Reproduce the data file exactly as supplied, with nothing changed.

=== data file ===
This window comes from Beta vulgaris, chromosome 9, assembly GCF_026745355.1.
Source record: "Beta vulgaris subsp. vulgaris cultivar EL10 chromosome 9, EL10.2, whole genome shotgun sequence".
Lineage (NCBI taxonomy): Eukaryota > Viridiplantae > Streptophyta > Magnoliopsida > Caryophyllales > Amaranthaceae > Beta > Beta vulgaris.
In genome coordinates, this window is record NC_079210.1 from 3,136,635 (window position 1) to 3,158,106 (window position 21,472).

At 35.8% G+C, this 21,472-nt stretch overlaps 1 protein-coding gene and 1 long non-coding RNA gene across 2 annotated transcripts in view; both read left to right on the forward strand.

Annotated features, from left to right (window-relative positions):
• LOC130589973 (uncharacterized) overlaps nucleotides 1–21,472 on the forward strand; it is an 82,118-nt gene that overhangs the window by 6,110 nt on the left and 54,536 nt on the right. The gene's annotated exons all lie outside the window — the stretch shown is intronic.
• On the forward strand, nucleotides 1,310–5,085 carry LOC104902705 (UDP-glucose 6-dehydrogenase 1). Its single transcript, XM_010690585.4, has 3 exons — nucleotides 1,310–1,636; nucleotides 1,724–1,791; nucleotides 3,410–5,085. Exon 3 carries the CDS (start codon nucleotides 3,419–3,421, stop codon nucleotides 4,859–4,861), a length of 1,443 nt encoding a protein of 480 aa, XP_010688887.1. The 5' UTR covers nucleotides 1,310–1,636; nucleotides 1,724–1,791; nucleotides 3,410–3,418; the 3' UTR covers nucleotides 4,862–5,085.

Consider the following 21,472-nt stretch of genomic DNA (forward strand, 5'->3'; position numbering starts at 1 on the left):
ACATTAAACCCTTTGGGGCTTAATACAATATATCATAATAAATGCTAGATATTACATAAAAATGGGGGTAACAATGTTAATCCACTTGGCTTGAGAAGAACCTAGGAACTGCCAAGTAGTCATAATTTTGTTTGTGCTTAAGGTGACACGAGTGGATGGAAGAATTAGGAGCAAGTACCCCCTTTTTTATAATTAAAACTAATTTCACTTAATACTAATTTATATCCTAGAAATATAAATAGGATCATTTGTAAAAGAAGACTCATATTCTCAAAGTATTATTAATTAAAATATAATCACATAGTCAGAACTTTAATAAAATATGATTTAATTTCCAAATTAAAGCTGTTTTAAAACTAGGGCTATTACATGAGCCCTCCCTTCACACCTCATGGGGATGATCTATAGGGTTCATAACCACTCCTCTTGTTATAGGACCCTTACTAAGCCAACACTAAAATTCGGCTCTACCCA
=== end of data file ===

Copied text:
This window comes from Beta vulgaris, chromosome 9, assembly GCF_026745355.1.
Source record: "Beta vulgaris subsp. vulgaris cultivar EL10 chromosome 9, EL10.2, whole genome shotgun sequence".
Lineage (NCBI taxonomy): Eukaryota > Viridiplantae > Streptophyta > Magnoliopsida > Caryophyllales > Amaranthaceae > Beta > Beta vulgaris.
In genome coordinates, this window is record NC_079210.1 from 3,136,635 (window position 1) to 3,158,106 (window position 21,472).

At 35.8% G+C, this 21,472-nt stretch overlaps 1 protein-coding gene and 1 long non-coding RNA gene across 2 annotated transcripts in view; both read left to right on the forward strand.

Annotated features, from left to right (window-relative positions):
• LOC130589973 (uncharacterized) overlaps nucleotides 1–21,472 on the forward strand; it is an 82,118-nt gene that overhangs the window by 6,110 nt on the left and 54,536 nt on the right. The gene's annotated exons all lie outside the window — the stretch shown is intronic.
• On the forward strand, nucleotides 1,310–5,085 carry LOC104902705 (UDP-glucose 6-dehydrogenase 1). Its single transcript, XM_010690585.4, has 3 exons — nucleotides 1,310–1,636; nucleotides 1,724–1,791; nucleotides 3,410–5,085. Exon 3 carries the CDS (start codon nucleotides 3,419–3,421, stop codon nucleotides 4,859–4,861), a length of 1,443 nt encoding a protein of 480 aa, XP_010688887.1. The 5' UTR covers nucleotides 1,310–1,636; nucleotides 1,724–1,791; nucleotides 3,410–3,418; the 3' UTR covers nucleotides 4,862–5,085.

Consider the following 21,472-nt stretch of genomic DNA (forward strand, 5'->3'; position numbering starts at 1 on the left):
ACATTAAACCCTTTGGGGCTTAATACAATATATCATAATAAATGCTAGATATTACATAAAAATGGGGGTAACAATGTTAATCCACTTGGCTTGAGAAGAACCTAGGAACTGCCAAGTAGTCATAATTTTGTTTGTGCTTAAGGTGACACGAGTGGATGGAAGAATTAGGAGCAAGTACCCCCTTTTTTATAATTAAAACTAATTTCACTTAATACTAATTTATATCCTAGAAATATAAATAGGATCATTTGTAAAAGAAGACTCATATTCTCAAAGTATTATTAATTAAAATATAATCACATAGTCAGAACTTTAATAAAATATGATTTAATTTCCAAATTAAAGCTGTTTTAAAACTAGGGCTATTACATGAGCCCTCCCTTCACACCTCATGGGGATGATCTATAGGGTTCATAACCACTCCTCTTGTTATAGGACCCTTACTAAGCCAACACTAAAATTCGGCTCTACCCA